Citrix Systems founder Ed Iacobbuci is trailing the prospect of new, non-Microsoft server platforms for the company later this year, but denies that this will represent any weakening of his ties with Bill Gates.
?There are things that we may be involved in that Microsoft may or may not choose to be involved in,? Iacobucci said. ?Real cool Java workstations, for example. But that doesn?t mean Microsoft doesn?t want it to happen. We?re the dirty little secret nobody wants to talk about.?
Citrix?s core business in currently based on WinFrame, a multi-user version of Windows NT which allows thin clients, terminals and non-Windows clients to run Win32 applications remotely.
The technology is popular with IT managers, who can run Citrix?s ICA thin client on older PCs rather than upgrade to new hardware, and it has also fuelled something of a renaissance for Wyse, which now sells ICA-enabled clients for NT networks. Citrix technology is also important to the forthcoming multi-user version of NT 4.0, codenamed Hydra, and Iacobucci says that once this ships Citrix and Microsoft will be working together in the marketplace for [NT] 4.0 and beyond.
At the same time, Citrix has broadened its base substantially. It recently signed an exclusive licence agreement with EPiCON that will give access to application installation and replication technology for use in multi-user server farms, and has also bought a collection of Unix and Mac technology, plus 42 software engineers and a High Wycombe research centre, from British developer Insignia Solutions.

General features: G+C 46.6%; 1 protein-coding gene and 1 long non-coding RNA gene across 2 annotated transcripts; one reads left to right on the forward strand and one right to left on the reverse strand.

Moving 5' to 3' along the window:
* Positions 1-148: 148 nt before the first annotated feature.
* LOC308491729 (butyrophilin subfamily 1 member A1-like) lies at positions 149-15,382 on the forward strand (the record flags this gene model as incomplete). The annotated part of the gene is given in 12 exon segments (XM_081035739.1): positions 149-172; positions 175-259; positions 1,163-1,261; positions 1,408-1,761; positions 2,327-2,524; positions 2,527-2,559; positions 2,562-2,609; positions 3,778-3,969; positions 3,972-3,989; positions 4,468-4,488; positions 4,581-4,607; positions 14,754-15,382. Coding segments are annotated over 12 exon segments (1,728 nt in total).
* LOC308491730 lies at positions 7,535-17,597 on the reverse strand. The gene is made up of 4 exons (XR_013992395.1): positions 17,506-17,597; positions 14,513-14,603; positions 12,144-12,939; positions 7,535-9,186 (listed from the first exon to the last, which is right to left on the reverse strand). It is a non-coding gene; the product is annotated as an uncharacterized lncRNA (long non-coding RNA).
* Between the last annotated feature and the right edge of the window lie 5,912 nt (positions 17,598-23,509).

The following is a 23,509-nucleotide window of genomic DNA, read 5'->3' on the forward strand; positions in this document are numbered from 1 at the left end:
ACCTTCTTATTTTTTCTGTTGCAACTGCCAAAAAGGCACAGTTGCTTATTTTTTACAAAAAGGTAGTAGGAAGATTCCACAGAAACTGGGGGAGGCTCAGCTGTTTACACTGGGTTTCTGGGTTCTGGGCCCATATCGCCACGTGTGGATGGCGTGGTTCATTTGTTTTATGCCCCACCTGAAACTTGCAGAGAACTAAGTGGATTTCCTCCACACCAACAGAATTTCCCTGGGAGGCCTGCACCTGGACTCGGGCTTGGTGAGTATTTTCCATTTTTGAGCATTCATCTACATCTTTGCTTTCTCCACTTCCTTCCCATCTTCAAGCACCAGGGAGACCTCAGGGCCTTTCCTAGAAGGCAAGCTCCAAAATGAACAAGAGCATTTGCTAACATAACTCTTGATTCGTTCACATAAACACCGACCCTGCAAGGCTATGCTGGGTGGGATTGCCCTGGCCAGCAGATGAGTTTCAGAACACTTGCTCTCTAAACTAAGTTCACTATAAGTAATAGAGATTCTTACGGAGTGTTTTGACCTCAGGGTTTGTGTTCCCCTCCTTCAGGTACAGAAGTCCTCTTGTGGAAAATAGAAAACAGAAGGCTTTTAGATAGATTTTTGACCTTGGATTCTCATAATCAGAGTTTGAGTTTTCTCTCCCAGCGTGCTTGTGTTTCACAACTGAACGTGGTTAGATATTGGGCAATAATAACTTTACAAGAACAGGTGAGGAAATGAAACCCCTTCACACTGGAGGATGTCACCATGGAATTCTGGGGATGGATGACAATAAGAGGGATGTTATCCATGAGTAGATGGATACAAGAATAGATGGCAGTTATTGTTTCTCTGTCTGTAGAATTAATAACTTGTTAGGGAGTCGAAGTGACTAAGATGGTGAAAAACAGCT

Iacobucci now proposes to build on a slew of ICA licensing deals with the likes of Sun, IBM and Sharp, and to move further into the back office, providing a range of application servers, mechanisms and management tools.
Citrix has no intention of abandoning the NT market, which Iacobucci points out is where the applications are, but in broadening its base he accepts that the company will have to deal with, and quite possibly develop for, other server platforms.
He envisages, for example, a video streaming server which may or may not be dependent on NT. Likely platforms include Sun, which remains strong in workstations and the Internet, and AS/400, which already accesses Win32 applications via a Citrix client. But Iacobucci won?t name the names yet: ?We?ll work with everybody in the world,? he said. ?And we?ll work with anybody that?s coming.?
* Reports confirmed that a multiuser version of NT, using Citrix Hydra technology, is set to be released in May this year.
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